While wireless headphones were looked down upon for being too expensive and not sounding very nice just two years ago, things have turned around incredibly fast. Credit this to rapidly-improving Bluetooth technology, better chipsets on mobile phones and the dropping costs of the tech itself. What it means is that even the purists now don’t mind having a wireless headset for certain use cases. Also Read - Jabra Elite 85t review: Best-sounding TWS earbuds with one caveatAlso Read - 5 truly wireless earphones to get if you are serious about music
In real-life, this means better headphones from better brands that don’t cost a lot of money. We reviewed the Jabra Elite 45e, which is available at Rs 7,499. And while Rs 7,499 is obviously a lot of money, think of the value-for-money proposition here; Danish brand Jabra is considered among the world’s best when it comes to wireless audio, having pioneered the use of Bluetooth from way back when it was still expensive. We’ve put the wireless Jabra Elite 45e through the paces to find out if it’s worth its asking price. Also Read - Top 5 truly wireless earphones under Rs 5,000: Jabra Elite 65t, boAt Airdopes 441 and more
Jabra Elite 45e Design and Specifications
As with many headphones in this price range, the Jabra Elite 45e sports a collar-band style design and fit, with two wired earbuds running from the ends of the collar to your ears. While not typical in-canal earbuds, these come somewhere in between the deep fit and the more comfortable outside fit, using winged supports to hold the earbuds in place. The fit isn’t ideal for noise-isolation, and indeed you’ll be able to hear ambient sounds quite clearly as a result. This might actually be useful if you intend to use these headphones when out and about, but that entirely depends on your use case.
While the collar-band design is fairly straightforward, its flexibility is quite bothersome in practice. The band often shifts in its place, which can get a bit uncomfortable to use. The in-line remote and microphone are interestingly located on different modules, with the remote on the collar and the microphone located further down on the cable. The remote is a bit difficult to reach at times, while the microphone is well placed for voice calls.
In terms of design though, this is classic Jabra. It’s designed to be functional and understated, and the Elite 45e carries off that aesthetic quite well. The in-line remote has controls for volume and power, while the microphone has a separate button that triggers the voice-assistant functionality. When paired with an Android or iOS smartphone, the Jabra Elite 45e can be used to directly communicate with Google Assistant or Siri. Additionally, the two earbuds can be magnetically linked and separated, which controls your music or calls, similar to what we’ve seen on the OnePlus Bullets Wireless.
When it comes to specifications, the Jabra Elite 45e promises 8-hour battery life, a dual-microphone system with ambient noise reduction for better performance on voice calls, IP54 dust and water resistance, and Bluetooth 5.0 connectivity. The box includes additional ear-tips and wings to adjust the fit to your needs.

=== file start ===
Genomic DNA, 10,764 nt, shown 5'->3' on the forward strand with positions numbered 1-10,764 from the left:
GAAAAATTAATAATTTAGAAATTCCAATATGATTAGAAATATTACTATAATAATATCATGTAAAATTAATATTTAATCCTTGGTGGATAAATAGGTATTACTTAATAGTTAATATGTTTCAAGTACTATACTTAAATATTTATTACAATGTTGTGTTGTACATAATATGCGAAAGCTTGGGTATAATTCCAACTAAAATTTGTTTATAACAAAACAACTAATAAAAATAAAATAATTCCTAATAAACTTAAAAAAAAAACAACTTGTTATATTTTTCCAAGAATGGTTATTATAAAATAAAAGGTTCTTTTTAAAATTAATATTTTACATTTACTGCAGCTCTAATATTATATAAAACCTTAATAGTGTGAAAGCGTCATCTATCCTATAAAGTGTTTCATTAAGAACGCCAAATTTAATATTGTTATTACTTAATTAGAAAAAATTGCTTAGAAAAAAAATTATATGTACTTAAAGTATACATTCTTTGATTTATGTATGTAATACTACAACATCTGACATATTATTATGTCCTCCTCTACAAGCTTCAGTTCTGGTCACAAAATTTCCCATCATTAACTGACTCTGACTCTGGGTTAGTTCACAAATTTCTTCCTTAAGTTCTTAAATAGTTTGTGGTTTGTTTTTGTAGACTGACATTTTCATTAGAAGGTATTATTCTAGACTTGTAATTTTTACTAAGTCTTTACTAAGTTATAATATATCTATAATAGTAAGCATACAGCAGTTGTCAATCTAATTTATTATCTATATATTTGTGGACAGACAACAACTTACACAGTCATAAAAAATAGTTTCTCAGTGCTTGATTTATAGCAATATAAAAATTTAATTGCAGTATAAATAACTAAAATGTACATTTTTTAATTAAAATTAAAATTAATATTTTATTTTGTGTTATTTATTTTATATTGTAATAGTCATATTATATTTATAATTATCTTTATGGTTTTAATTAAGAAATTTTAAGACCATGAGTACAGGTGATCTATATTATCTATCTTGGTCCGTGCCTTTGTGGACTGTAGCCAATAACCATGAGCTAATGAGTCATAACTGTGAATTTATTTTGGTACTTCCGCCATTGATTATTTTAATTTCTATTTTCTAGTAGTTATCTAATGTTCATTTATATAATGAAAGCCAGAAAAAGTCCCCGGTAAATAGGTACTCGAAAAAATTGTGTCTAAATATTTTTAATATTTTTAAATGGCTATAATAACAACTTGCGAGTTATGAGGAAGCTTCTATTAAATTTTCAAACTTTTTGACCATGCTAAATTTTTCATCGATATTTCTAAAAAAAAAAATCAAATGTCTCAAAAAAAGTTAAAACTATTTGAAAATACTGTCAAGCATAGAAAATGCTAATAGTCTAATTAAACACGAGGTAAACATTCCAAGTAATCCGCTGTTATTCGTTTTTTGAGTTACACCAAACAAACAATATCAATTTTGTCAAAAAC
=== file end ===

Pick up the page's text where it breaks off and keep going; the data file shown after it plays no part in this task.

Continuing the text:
Jabra Elite 45e Performance
While I’ll get to performance with music in a bit, let’s first start with how the Jabra Elite 45e does on voice calls. Jabra’s traditional expertise is in enabling better wireless voice audio, with the company having developed some of the best mono audio headsets for calling in the early days of wireless audio. The headset does this with its own noise reduction, using its microphones to capture the voice better while reducing ambient sounds and even nearby voices. This does in fact work in practice, and the Jabra Elite 45e is thus ideal if you intend to use it more for hands-free voice calls.
The sound tuning in the earbuds is also similarly focused on voice, so you’ll hear this even when listening to music. Unlike most headphones that tend to boost bass and treble while slightly reducing response in the mid range, the Jabra Elite 45e is mid-range focused. You’ll hear vocals clearer as a result, with a fairly neutral sonic signature on the whole.
The sound also tends to come across as a bit more open. It isn’t quite as exciting as I found on the OnePlus Bullets Wireless, but the open-ness might suit listeners of certain genres such as classical music and soft rock. Meanwhile, tracks with strong beats and heavy bass tend to sound a bit flat, lacking in the pure energy but making up for its by way of the tonality of the music. If a clean sound is what you seek, the Jabra Elite 45e won’t let you down.
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The Jabra Elite 45e sits in the middle of the Elite range from the Danish audio specialist, and as such offers that exact level of mid-range performance you’d expect. If you’re looking for wireless headphones to listen to music on, the Elite 45e makes sense if you like the sound a bit flat. Where the headset truly excels is on voice calls; if you spend a lot of time talking on the phone and want a wireless option for that, the Elite 45e will do a great job.
At Rs 7,499, you’re getting a good product from a reputed brand that knows how to do Bluetooth properly. However, bear in mind that it isn’t the most comfortable option around, and noise-isolation is on the weak side of things. It’s available now through Jabra authorized retailers and online as well, and you have two color options – Black and Gold – to choose from.